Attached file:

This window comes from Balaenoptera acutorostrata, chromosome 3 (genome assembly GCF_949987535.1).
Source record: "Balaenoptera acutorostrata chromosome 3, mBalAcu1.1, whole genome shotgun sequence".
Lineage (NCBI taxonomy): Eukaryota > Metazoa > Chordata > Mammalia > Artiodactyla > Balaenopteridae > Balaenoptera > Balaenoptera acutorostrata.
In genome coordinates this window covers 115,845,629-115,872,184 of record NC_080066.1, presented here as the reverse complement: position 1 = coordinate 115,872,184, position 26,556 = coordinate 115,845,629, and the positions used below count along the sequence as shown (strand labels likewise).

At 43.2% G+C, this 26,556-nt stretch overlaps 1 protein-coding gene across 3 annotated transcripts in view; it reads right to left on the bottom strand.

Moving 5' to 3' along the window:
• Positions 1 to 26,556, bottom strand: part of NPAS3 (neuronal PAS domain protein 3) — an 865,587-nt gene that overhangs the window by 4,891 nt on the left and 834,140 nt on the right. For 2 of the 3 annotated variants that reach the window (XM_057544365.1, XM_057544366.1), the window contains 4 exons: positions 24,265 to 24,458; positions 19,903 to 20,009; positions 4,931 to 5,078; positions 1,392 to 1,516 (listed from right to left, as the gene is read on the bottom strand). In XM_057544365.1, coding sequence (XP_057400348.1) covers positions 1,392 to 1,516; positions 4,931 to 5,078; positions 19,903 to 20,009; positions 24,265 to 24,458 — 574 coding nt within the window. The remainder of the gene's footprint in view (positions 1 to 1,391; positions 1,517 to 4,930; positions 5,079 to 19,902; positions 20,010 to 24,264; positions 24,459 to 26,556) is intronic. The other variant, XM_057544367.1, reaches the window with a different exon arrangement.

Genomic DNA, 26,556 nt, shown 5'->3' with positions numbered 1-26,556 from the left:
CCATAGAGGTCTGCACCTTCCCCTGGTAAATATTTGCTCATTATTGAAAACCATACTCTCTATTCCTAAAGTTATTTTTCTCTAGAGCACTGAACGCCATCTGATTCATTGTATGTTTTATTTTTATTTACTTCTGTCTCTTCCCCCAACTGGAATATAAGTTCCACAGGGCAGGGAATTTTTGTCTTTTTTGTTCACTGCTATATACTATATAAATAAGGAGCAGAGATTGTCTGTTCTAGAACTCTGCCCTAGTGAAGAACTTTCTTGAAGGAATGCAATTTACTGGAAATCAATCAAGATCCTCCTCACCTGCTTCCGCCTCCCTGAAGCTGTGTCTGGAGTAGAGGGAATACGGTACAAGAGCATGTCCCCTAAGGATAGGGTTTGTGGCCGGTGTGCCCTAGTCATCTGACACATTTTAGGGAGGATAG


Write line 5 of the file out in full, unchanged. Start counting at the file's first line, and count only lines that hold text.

At 43.2% G+C, this 26,556-nt stretch overlaps 1 protein-coding gene across 3 annotated transcripts in view; it reads right to left on the bottom strand.